Next, let’s look at Opinion 642 of the Professional Ethics Committee of the Texas State Bar. This respected body has determined that only a lawyer can have the title of “Officer” in a law firm in their state. Part of the rationale is that “Identifying a person as an ‘officer’ of or a ‘principal’ in a law firm when the person does not, in fact, have a controlling or ownership interest in the firm would be a false or misleading communication about the firm.”

One of the challenges we consultants face regularly is getting lawyers to think and act like business-people – not lawyers – when dealing with the business of law. This clearly is not happening here. The job titles in question – Chief Financial Officer; Chief Technology Officer; Chief Marketing Officer; etc. – are broadly recognized and generally accepted within the broader business marketplace. Regardless of the industry, these are specialized and experienced professionals who provide invaluable support to the core functions of any enterprise…including law firms. This decree is the work of lawyers and not business people and, unlike the proposed tax provisions discussed above, this new burden on the industry is self-imposed.

So what are the potential outcomes?

  • Lawyers or former lawyers holding all of these key positions? Heaven help that law firm because divine intervention would be required.
  • The relocation of key positions (and potentially firm headquarters) to other states (within multi-jurisdictional law firms)? Some will probably go this route.
  • A recruiting disadvantage for Texas firms? Possibly.
  • The re-titling of invaluable employees to lesser positions in order to satisfy this optical illusion, thus forcing them to explain that they live in Texas whenever talking “shop” with peers and interested parties in other states.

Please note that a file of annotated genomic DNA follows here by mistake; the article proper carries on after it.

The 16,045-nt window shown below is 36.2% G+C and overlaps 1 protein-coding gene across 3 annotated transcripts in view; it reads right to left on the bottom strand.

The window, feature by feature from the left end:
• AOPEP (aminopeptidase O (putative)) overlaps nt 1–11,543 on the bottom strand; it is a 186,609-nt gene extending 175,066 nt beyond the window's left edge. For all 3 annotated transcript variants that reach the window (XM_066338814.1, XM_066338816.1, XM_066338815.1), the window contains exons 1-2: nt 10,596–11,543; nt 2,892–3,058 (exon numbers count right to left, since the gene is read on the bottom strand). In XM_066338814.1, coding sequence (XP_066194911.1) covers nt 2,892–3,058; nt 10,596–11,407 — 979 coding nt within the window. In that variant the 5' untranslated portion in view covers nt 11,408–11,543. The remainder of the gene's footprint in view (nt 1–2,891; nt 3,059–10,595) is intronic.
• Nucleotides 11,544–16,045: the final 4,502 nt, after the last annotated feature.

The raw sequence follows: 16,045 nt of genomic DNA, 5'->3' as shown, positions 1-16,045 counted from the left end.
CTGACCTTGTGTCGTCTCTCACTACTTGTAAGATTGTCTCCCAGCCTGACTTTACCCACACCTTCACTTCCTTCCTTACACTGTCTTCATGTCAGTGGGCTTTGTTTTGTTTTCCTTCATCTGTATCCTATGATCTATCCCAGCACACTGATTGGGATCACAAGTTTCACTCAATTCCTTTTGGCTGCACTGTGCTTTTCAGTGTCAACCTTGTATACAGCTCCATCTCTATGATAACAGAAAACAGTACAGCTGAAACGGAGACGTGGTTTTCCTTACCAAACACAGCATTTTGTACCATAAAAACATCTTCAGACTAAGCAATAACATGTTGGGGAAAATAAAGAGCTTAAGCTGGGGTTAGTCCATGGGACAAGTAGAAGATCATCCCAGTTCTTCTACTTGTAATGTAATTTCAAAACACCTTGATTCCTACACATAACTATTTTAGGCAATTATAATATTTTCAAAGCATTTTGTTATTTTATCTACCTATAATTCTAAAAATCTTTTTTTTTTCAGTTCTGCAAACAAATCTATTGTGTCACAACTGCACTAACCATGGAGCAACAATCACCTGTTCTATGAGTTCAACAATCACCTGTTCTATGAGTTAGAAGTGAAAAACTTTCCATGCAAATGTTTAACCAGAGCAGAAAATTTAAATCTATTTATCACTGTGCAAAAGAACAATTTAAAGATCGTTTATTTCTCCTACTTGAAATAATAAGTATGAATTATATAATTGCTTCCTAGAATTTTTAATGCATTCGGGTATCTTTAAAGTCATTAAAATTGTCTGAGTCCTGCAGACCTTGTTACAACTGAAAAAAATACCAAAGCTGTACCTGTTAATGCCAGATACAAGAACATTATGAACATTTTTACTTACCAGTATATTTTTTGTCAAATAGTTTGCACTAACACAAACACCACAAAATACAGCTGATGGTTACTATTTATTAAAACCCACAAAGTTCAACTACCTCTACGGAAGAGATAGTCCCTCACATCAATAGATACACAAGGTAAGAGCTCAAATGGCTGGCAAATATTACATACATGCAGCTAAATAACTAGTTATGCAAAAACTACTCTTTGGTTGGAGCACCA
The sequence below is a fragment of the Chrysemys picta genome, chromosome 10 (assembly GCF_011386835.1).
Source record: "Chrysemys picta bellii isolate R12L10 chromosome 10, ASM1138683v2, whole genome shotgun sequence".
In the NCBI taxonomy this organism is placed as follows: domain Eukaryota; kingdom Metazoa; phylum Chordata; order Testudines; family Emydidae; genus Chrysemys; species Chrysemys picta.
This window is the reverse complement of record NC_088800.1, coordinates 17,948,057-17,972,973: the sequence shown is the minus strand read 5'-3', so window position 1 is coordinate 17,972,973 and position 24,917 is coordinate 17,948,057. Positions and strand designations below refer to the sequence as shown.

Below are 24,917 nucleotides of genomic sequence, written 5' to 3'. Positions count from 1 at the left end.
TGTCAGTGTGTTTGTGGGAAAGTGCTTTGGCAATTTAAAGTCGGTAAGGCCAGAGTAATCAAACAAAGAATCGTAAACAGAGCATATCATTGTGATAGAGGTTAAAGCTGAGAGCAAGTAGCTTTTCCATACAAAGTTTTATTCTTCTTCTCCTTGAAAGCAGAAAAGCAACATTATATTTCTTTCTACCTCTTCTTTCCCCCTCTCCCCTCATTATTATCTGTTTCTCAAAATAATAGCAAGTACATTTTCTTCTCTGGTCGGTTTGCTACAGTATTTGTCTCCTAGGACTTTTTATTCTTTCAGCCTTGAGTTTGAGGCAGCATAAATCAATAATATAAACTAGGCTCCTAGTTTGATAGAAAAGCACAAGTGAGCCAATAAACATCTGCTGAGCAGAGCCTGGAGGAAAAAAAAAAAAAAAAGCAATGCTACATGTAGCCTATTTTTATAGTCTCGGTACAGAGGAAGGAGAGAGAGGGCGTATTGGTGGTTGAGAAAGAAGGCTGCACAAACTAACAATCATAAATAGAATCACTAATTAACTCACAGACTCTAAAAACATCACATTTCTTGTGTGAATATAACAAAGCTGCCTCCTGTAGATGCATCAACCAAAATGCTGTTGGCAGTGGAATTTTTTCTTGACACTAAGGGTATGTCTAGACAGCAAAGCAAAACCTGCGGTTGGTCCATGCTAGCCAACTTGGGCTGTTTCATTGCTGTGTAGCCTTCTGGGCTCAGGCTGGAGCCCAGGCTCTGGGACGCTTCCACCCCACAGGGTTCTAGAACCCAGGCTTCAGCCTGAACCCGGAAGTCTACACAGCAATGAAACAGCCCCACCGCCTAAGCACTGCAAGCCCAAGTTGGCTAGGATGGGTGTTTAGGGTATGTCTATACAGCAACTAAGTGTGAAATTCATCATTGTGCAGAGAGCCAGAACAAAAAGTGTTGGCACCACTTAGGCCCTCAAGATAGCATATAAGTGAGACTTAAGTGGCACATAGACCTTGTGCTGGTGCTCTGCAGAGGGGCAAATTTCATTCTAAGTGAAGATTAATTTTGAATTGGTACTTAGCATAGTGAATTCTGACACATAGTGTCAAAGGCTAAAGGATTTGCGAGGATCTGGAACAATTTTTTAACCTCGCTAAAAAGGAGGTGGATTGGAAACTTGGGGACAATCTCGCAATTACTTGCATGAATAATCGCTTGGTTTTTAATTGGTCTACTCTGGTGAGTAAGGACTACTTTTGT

We should also acknowledge another aspect of Opinion 642 – that non-lawyers’ compensation packages cannot be linked or indexed to firm revenue or profitability because these professionals are not owners. Any firm that actually linked the rewards systems for these professionals with measurable contributions – a heretical concept that actually protects the firm’s interests – will be re-working those deals.

As the business of law becomes more innovative and reliant upon support from professionals without law degrees, those who look down upon the pejorative “non-lawyer” sub-species and venture to keep them hidden, or at least knocked down a peg, will – in some instances – be putting a law firm in Texas at a competitive disadvantage for much needed talent. This, too, makes no sense.

The changing business of law is facing enough inevitable change right now. We don’t need to layer on needless and useless complexities.  The timing of both is quite poor, but the underlying logic of each appears to be completely devoid of invaluable common sense.  We urge industry leaders to participate in the debate when bad ideas are imposed from the outside, and stop allowing well-meaning but misguided insiders to make matters worse.